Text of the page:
The District Court instructed the jury to “consider all of the evidence that is presented in this trial, direct and circumstantial.” (App. 227.) It defined circumstantial evidence as “evidence which, if you believe it, indirectly proves a fact.” (App. 226.) The Court also told the jury that it could draw reasonable inferences from the evidence presented, and that “[t]he government may ask you to draw one inference and the defense may ask you to draw another.” (App. 227.) In the jury instructions on circumstantial evidence and reasonable inferences, the Court did not make any reference to an affirmative defense advanced by Morales. That may have been because he advanced none. In response to Morales's belated request for an additional circumstantial evidence instruction, the Court noted that, had Morales presented an affirmative defense, a more specific instruction might have been warranted, but, as it was, Morales's requested instruction was adequately covered by the general instruction about circumstantial evidence.

Morales asserts that his “defense theory” was that he “was not directly involved in the drug conspiracy.” (Opening Br. at 11.) That, of course, is not an affirmative defense. And Morales presents no examples of how he attempted to support that defense theory with any evidence, circumstantial or otherwise. His “theory” was simply a reliance upon the government's burden to prove its case beyond a reasonable doubt and his assertion that they had failed to meet that burden. Because he did not advance an affirmative defense, or otherwise present a defense theory supported by evidence, his requested instruction was entirely unnecessary, and the District Court did not abuse its discretion in refusing to give it.

C. Sentencing Appeal

Lastly, Morales argues that his sentence was substantively unreasonable. We review a district court's legal conclusions concerning the application of the sentencing guidelines de novo, its application of the guidelines to the facts for abuse of discretion, and its factual findings for clear error. United States v. Blackmon, 557 F.3d 113, 118 (3d Cir. 2009). In making his substantive unreasonableness claim, Morales advances three subsidiary arguments.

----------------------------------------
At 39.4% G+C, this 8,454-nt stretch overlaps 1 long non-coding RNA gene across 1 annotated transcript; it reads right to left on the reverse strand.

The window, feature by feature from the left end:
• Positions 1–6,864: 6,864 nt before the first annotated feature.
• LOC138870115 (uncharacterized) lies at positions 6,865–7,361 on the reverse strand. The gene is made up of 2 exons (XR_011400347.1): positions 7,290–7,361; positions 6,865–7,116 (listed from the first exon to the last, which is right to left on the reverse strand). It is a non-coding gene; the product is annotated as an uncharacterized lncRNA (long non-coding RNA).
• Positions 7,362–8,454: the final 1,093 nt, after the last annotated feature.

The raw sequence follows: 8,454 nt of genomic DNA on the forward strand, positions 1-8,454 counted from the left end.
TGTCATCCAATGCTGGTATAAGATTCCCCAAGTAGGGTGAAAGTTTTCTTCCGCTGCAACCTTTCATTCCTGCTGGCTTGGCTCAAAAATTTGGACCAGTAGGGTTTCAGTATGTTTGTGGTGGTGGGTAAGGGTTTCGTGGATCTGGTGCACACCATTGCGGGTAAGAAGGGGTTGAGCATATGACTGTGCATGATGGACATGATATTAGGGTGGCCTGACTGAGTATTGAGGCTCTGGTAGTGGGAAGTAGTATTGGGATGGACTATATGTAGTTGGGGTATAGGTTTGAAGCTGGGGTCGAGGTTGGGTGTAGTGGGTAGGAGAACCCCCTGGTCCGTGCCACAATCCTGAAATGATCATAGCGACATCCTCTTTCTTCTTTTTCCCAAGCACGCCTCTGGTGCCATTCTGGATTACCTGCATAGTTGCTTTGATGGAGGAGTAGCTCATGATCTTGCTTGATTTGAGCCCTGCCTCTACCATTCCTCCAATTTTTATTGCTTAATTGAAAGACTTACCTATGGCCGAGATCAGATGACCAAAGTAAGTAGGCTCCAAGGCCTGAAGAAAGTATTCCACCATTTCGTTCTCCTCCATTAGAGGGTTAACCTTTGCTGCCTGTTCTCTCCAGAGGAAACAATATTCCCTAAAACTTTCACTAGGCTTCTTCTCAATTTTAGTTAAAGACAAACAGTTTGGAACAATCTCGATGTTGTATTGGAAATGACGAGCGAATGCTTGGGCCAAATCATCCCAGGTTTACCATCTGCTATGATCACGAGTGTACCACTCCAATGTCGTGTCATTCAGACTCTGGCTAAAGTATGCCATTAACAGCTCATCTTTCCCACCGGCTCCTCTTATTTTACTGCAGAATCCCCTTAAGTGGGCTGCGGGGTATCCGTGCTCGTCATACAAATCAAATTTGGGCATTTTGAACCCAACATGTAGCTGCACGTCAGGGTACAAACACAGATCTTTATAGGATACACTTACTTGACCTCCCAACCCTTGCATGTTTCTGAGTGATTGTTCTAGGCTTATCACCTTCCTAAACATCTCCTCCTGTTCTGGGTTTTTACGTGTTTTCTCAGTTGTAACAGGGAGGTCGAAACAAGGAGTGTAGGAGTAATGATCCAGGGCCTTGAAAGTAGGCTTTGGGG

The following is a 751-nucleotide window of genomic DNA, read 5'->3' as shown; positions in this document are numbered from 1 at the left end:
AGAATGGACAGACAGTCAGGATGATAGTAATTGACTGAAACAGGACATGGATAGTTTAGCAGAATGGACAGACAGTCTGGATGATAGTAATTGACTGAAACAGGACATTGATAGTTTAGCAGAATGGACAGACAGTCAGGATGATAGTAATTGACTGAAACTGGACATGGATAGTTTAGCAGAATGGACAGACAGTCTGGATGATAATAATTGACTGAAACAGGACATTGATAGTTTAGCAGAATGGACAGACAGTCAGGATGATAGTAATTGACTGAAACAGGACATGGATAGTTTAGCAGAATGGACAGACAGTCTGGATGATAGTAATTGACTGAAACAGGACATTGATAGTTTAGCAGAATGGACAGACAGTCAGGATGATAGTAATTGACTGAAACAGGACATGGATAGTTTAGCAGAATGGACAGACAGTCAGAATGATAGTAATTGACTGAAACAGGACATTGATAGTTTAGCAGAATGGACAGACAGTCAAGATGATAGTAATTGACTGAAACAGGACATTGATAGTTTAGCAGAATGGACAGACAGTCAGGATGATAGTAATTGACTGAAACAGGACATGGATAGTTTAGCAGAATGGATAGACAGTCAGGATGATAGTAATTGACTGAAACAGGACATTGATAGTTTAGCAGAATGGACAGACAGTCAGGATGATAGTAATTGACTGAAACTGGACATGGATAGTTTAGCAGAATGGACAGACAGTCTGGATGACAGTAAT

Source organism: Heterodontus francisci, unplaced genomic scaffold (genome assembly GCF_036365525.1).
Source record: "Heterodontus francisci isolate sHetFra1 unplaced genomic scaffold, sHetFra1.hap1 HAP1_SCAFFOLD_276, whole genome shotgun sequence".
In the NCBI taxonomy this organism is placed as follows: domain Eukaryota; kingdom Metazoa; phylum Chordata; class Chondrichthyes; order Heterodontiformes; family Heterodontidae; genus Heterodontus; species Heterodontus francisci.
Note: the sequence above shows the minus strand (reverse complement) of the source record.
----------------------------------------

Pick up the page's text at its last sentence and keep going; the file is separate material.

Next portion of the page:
First, he argues that the District Court's finding of fact that the conspiracy involved 21 kilograms of heroin – when the charge itself only required the jury to find that the conspiracy involved more than one kilogram of heroin 4 – violated his Sixth Amendment rights pursuant to Apprendi v. New Jersey, 530 U.S. 466 (2000). Apprendi held that “[o]ther than the fact of a prior conviction, any fact that increases the penalty for a crime beyond the prescribed statutory maximum must be submitted to a jury, and proved beyond a reasonable doubt.” Id. at 490; see also Alleyne v. United States, 133 S. Ct. 2151, 2163 (2013) (holding, by extension of Apprendi, that “facts that increase mandatory minimum sentences must be submitted to the jury”). Here, the District Court's drug quantity finding did not affect Morales's mandatory minimum of ten years and did not increase Morales's statutory maximum penalty –nor could it, since his maximum penalty was life in prison. 21 U.S.C. § 841(b)(1)(A). Instead, the District Court's quantity finding affected only his non-binding guidelines range, rendering Apprendi entirely inapplicable. United States v. Vazquez, 271 F.3d 93, 98 (3d Cir. 2001) (en banc). The Apprendi argument is meritless.5